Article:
The 5 Components of a Successful Content Strategy

How the top 1% of content marketers build content strategies that lead to real business growth. See our full breakdown today.

Content Strategy Components

Our team creates content strategies that drive results for our clients. We’ve defined what a top-tier content strategy looks like, and I’ll share our framework in this article.

But first …

How do most content marketing agencies build content strategies?

Most agencies take a very similar approach to building content strategies:

Their content strategist:

  • finds topics about the client’s industry
  • conducts keyword research to see which topics have high search volumes
  • runs a content audit to see which topics already exist on the client’s site
  • removes keywords with high keyword difficulty scores
  • adds all remaining topics to the editorial calendar

And that’s it their 12-month content plan is done.

So what’s the issue here?

We have two issues with this approach. This strategy assumes that:

  1. All keywords have equal value.
  2. Search terms with low search volume aren’t worth writing about.

And those just aren’t true.

empower underdogs seo cta


So How Do You Build a Better Content Marketing Strategy?

Over the past five years, we’ve written thousands of articles, and we’ve learned a lot about what makes a great content strategy.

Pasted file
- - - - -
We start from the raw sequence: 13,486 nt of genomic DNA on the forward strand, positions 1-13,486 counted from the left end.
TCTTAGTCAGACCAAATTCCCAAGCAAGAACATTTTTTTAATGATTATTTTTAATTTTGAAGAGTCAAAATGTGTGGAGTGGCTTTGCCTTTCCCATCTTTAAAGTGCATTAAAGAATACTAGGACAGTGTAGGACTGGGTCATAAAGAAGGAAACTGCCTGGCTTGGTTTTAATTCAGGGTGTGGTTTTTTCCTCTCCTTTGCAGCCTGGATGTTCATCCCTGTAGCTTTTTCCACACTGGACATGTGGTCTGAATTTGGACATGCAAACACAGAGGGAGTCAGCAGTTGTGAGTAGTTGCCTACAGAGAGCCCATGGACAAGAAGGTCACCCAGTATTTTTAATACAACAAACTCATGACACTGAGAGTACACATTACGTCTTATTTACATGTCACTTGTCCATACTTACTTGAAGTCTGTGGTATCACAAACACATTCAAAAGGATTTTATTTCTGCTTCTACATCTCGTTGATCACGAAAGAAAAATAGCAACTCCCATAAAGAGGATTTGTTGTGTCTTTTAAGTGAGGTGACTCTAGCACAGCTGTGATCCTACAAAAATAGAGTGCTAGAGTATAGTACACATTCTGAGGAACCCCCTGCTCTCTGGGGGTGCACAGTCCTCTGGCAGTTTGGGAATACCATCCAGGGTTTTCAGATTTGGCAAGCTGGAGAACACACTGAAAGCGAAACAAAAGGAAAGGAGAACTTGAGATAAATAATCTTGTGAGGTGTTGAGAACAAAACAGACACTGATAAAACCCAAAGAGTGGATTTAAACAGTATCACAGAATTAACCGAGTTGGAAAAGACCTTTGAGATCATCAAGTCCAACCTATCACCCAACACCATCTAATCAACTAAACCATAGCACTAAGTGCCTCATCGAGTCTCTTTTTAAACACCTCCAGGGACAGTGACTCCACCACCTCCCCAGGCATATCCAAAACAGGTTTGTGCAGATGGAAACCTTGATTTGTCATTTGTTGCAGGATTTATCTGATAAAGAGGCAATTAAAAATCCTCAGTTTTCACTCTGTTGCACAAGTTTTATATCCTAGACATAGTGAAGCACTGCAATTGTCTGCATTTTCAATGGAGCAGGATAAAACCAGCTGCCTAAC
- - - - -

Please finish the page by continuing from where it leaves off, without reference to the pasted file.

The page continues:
A successful long-term content strategy includes five different types of content:

1. Awareness Content

Awareness content, or top-of-funnel content, focuses on driving more visibility for your brand. These articles are about topics that are no more than one degree removed from what you do as a business.

This type of content won’t directly drive sales. However, these articles are valuable resources that other blogs link to and share with their readers. The backlinks you receive steer search authority back to your article, as well as each page that your article links to.

We identify Awareness Content topics through data-driven keyword research. These articles are optimized for search engines, which can help them to rank in the highest positions on Google for dozens of keywords. That way, when your target audience searches online for information about their pain points, they’ll be steered toward your website.

Great content agencies understand that they can hire talented writers, train them to be grade-A researchers, and coach those writers to deliver a great version of these types of articles.

The resulting articles will educate your readers, build site authority, and grow brand awareness.

Some examples of Awareness Content from our blog:

  1. Why Do Backlinks Matter?
  2. What is a Chief Content Officer? (and Why Do You Need One?)

More on how blog articles indirectly drive sales here

2. Thought Leadership Content

Thought Leadership Content positions you as an expert in your industry. It offers a unique perspective based on your experience spending many years on your trade.

Some examples:

  • Step-by-step how-to articles
  • Industry predictions
  • In-depth breakdowns of advanced industry concepts

When written effectively, people who work in your industry will share these posts on social media and bookmark them for future reference, helping build your credibility as an influencer. Your competitors might even share them!

Thought leadership content doesn’t always drive traffic from search engines. The topics often fall into the category of “unknown unknowns” — topics that people don’t know that they don’t know.

As a result, you’ll have to get creative with finding ways to push this content out to your readers.

A few tactics that we’ve found effective in boosting the visibility of Thought Leadership Content: